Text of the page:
That was a fairly revolutionary way of thinking back then. Before this it was up to a Pharisee to admonish, and sometimes to administer justice. And if we’re brutally honest with ourselves, it’s a pretty revolutionary way of thinking today as well.
We don’t live in a world that has learned to work its way through conflict very well. Discussion, debate and dialog have been replaced by polarization. It doesn’t feel like in the public sphere, people know how to talk to each other about their differences any more. We just pick sides, and dig in.
And speaking broadly for a moment, in many congregations we’ve let this sense of polarization affect us too. I have a friend who is a pastor who says that “in the church, we can take passive-aggressive behavior and turn it into an art form.”
But in my first five weeks at Trinity, I’ve noticed something different here. It’s this document. This is Trinity’s Covenant of Behavior. This congregation developed it years ago after they had gone through some conflict and realized that it didn’t have a good way of tending to the quality of the conversation. Trinity’s leadership wanted to be able to talk together about difficult issues without having the discussions degrade into conflict. So you developed this as a guideline.
This document doesn’t mean that there won’t be conflict. But it does mean that Trinity wants to be intentional in addressing conflict in a way that is healthy. That is unusual in congregations. And it’s really positive. This is, to be honest, one of the things (many things) that attracted me to Trinity. This place is willing to take on difficult conversations…with respect. And this covenant is based on the ideals in our Gospel text today.
In the development of this covenant, God did a reset at Trinity. God reset the way this congregation was going to talk with each other about difficult things.
I also think it’s interesting how Jesus closes this short Gospel teaching. First, he talks about how this new church should deal with conflict. But then he ends with a promise. “For where two or three come together in my name, there am I in the midst of them.”
I’ve quoted this piece of scripture a lot. For me it’s always been a comforting reminder that when the people of God gather, as we are here today, Christ will be with us. And I believe that is true.
But now, thinking of it in context with the “reset” scriptures above, it becomes clear to me that Jesus was talking about something else too.
Jesus was saying that wherever two or three are gathered, he is present. He did not say two or three at church…in the temple…in the worship…he said wherever.
So that means that wherever we go, and we see each other, we are church.
It means that when we send groups to the Pine Ridge Reservation, or to Ethopia, or Chile, or our youth teams on their mission trips, or we send groups to other service sites…we are church.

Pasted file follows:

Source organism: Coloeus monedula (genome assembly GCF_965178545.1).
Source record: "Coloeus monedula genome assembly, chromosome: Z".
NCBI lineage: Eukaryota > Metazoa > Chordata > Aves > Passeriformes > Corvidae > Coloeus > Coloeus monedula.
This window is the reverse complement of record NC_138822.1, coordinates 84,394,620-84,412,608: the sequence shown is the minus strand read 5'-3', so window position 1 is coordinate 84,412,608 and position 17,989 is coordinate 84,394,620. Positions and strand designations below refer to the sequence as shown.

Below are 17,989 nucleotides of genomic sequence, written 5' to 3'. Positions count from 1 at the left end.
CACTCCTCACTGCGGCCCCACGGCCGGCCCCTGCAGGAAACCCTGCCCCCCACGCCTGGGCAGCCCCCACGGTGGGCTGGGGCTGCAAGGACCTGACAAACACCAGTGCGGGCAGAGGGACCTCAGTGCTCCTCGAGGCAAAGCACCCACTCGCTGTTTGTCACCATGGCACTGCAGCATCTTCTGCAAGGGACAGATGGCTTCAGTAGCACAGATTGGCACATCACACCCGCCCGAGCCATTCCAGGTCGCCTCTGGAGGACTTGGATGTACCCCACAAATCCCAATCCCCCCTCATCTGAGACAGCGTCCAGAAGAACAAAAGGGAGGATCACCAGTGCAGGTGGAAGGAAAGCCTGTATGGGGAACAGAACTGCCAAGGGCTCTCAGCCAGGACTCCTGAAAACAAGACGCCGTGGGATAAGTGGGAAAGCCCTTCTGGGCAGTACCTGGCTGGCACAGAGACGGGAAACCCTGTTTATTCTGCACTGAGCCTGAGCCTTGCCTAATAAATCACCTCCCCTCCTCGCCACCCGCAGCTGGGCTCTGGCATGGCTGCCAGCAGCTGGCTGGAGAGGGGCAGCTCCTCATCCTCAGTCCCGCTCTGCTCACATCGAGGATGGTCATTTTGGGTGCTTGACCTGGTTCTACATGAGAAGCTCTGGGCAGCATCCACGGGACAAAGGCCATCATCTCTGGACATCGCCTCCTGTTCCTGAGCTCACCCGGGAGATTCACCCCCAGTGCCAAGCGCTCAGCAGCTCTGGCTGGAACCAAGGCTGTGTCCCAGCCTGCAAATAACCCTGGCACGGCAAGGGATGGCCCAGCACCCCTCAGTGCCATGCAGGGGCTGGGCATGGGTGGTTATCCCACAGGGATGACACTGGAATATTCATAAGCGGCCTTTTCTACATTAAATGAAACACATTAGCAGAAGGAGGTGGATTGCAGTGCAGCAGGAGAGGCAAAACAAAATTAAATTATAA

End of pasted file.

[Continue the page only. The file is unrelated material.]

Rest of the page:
And, it also means that when we run into each other by the water cooler at Federated, or on the manufacturing floor at Wenger, or in your classroom at Owatonna Jr. High, or in the auditorium at the high school, or in the aisle at the HyVee…when you see each other…when you talk…you are church.
It also means that when we gather in the lounge for a Bible study, or in the conference room for a meeting, or in the Narthex for coffee, or here in the Sanctuary for worship, or in Fellowship Hall for the contemporary service…we are church. Because the church is not a place, or a room, even a beautiful, sacred space like this one. The church is the people of God.
The church is God’s work…God’s love…God’s grace, working through our hands. Because it is our hands folding together for prayer…reaching out to receive the sacraments, holding the scriptures, packing backpacks and care kits. It is our hands pounding hammers, preparing meals and caring for the poor. The church is God’s work, together with our hands, wherever God calls us to be.
So within this scripture, God is also “resetting” our own expectations. This scripture is a challenge to us. It is a challenge to take Trinity out beyond the walls, and into our community. Empowered by the Holy Spirit, we are going to do that together. In the upcoming weeks you are going to hear about God’s call for Trinity, and the work that our hands will undertake.
Together, we are going to grow this church both deeper and wider.
Remember that we can only take on this kind of a “reset” because God first did a “reset” for us. In the waters of baptism, God reached out and reset your lives. It would no longer be about how you perform, or how you follow the law, or the expectations others place on you. God’s grace would be dependent on nothing other than his great love for you.
And every day since then, God presses that button. Reset: “You are my child.” Reset: “You are loved beyond measure.” Reset: “Live together in community.” Reset: “Love me, love your neighbors.”
Together, let’s use our hands to be God’s church. Because it is through the church, through Trinity, through you and I, that God will continue to press reset and will call the world into a different, new and faithful way of being. Thanks be to God!